Those proportions suggest a direct competitor for this year's hot-selling segment-buster, the Chrysler PT Cruiser. The Vibe is a bit longer than the PT (171.8 in. versus 168.8 in.), but with the same overall height and nearly the same wheelbase (103 in. for the PT, 102.4 in. for the Vibe).

Just as Chrysler did with the Cruiser, Pontiac has designed the Vibe's interior to be ultra-flexible. The front passenger seat folds forward with the flip of a lever. Its 60/40 split rear seats fold forward and flat without having to first flip the rear-seat bottoms-very handy. With all passenger seats folded, the Vibe neatly holds an eight-foot ladder. Interestingly, no leather interior option will be offered, at least at launch.

The gearshift, whether automatic or manual, sits far forward, nearly in the dash, to create a bit more floor space. There's a neat little storage area for your cell-phone between the cupholders and console storage bin. The Vibe doesn't have the PT Cruiser's removable rear seats and false load floor, which means it's not going to be EPA-classified as a truck. But there are two tracks built into the rugged, hard-plastic floor that can accommodate special interior bike racks or a slide-out picnic table-designers and marketing people are working out these details as we speak. Add that special bike rack, and Pontiac says you can fit 21-in. mountain bikes in the back (standing up, front wheels removed).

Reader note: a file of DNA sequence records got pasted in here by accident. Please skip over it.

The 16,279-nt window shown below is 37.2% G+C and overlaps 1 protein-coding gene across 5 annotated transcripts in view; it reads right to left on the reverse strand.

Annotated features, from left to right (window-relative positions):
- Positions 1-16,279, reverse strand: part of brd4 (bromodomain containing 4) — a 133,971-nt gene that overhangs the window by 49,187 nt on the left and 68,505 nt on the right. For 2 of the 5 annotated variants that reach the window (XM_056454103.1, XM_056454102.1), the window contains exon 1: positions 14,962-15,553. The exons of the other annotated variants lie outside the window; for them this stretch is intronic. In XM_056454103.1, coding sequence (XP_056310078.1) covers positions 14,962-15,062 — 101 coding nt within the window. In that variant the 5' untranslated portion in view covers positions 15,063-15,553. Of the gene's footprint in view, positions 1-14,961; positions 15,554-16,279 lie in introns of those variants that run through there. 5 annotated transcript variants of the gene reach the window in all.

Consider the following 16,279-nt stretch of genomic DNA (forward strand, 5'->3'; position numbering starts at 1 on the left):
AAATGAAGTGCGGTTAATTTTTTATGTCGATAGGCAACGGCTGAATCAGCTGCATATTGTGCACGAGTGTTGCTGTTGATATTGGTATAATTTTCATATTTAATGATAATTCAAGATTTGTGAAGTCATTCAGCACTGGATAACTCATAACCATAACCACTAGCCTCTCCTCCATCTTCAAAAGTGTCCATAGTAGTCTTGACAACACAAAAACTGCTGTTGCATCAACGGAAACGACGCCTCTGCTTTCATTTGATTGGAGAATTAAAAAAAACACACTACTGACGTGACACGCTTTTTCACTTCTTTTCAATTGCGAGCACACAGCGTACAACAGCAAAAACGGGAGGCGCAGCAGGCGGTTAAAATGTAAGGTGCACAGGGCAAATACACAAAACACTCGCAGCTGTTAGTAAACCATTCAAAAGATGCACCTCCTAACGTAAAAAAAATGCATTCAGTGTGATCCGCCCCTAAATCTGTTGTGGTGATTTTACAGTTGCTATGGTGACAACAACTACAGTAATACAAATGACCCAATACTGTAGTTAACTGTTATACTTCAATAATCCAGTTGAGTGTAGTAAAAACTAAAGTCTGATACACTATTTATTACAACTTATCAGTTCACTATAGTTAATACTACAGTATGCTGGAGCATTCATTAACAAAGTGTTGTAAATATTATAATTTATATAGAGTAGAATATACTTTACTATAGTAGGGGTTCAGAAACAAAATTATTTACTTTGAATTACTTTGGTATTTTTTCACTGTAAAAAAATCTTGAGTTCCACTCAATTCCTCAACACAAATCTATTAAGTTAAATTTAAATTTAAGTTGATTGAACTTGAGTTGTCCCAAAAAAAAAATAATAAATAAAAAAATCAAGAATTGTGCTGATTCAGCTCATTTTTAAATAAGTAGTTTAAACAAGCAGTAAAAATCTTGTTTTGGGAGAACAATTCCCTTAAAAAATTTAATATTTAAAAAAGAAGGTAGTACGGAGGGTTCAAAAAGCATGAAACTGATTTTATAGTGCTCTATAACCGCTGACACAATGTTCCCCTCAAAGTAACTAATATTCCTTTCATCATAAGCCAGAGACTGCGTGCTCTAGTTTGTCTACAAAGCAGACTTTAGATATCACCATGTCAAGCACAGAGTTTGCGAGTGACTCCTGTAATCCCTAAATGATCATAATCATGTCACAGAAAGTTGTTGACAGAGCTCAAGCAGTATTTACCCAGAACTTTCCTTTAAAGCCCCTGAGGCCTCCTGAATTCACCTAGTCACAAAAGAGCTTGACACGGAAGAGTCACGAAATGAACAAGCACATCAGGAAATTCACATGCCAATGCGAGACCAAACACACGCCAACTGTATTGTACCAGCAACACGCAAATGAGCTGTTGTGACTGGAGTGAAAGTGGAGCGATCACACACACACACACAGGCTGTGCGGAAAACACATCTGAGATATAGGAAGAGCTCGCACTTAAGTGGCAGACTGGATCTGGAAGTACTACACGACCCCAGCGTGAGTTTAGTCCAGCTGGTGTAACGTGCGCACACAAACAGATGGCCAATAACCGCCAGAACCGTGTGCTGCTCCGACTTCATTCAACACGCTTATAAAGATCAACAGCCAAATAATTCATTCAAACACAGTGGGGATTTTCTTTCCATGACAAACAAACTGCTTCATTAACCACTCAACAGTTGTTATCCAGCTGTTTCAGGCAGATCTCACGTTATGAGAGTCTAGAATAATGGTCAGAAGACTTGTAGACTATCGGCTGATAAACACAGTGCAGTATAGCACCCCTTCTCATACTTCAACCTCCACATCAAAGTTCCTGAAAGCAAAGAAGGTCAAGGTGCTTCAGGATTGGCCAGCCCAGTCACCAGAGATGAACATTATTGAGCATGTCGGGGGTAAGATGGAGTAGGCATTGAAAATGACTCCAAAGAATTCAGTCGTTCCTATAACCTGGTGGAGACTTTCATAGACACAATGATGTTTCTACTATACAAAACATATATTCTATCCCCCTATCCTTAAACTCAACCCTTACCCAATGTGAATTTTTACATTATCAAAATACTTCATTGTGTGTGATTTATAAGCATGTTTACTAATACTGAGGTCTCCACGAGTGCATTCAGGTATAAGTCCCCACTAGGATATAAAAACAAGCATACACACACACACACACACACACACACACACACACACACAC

The Vibe's cabin contains eight tie-down anchors and 16 anchor tie-down points, plus storage nets and plastic storage trays in the spare-tire well. A roof rack, which follows the roof's downward slope from the B-pillar back, is standard. The Vibe's rear liftgate has a standard wiper and defogger, even on the basest of base models, and the glass may be opened separately from the gate. Practicality was an obvious goal from the very beginning of the design process.